Ralph Waldo Emerson’s Scottish friend Thomas Carlyle said of Daniel Webster: “No man can be as great as that man looks.” Looked and sounded . I elect to have heard and seen him; but I don’t choose one of the famous set-piece occasions (in the Supreme Court, or the Senate, or at Bunker Hill, where an attentive multitude listened for hours in the hot sun). Instead I go for a more relaxed, almost neighborly set of vignettes, spread out over several days in August 1843.
Webster had come to Concord, Massachusetts, to argue a case before the Suffolk County bar. Emerson went along to observe and was enchanted. Even among prominent attorneys Webster was, said Emerson, “a schoolmaster among his boys.” His rhetoric was “perfect, so homely, so fit, so strong.” He dominated the scene, even to adjourning the court, “which he did by rising, & taking his hat & looking the Judge coolly in the face.”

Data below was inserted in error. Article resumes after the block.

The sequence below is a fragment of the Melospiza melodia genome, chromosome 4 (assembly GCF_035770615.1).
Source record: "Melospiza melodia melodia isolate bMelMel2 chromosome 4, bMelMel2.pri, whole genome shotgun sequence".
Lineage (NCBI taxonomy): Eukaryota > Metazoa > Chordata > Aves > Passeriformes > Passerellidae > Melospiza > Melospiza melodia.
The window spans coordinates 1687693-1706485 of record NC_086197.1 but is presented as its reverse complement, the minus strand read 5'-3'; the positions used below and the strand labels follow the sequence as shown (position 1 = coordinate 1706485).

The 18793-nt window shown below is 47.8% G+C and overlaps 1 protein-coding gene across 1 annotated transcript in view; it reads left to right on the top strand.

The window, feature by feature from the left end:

In the evenings I would with Daniel be entertained in local parlors, where Emerson found him irresistibly “goodnatured” and “nonchalant.” A glowing Concord lady said Webster was “magnificent,” as prodigious as Niagara Falls.
What a President Webster might have been! But history is full of if and alas . In a few years New Englanders—and Emerson—were denouncing him as a compromiser over slavery. In that heady week of 1843, though, they (and I) would have been content merely to appreciate the magic of “godlike Daniel.”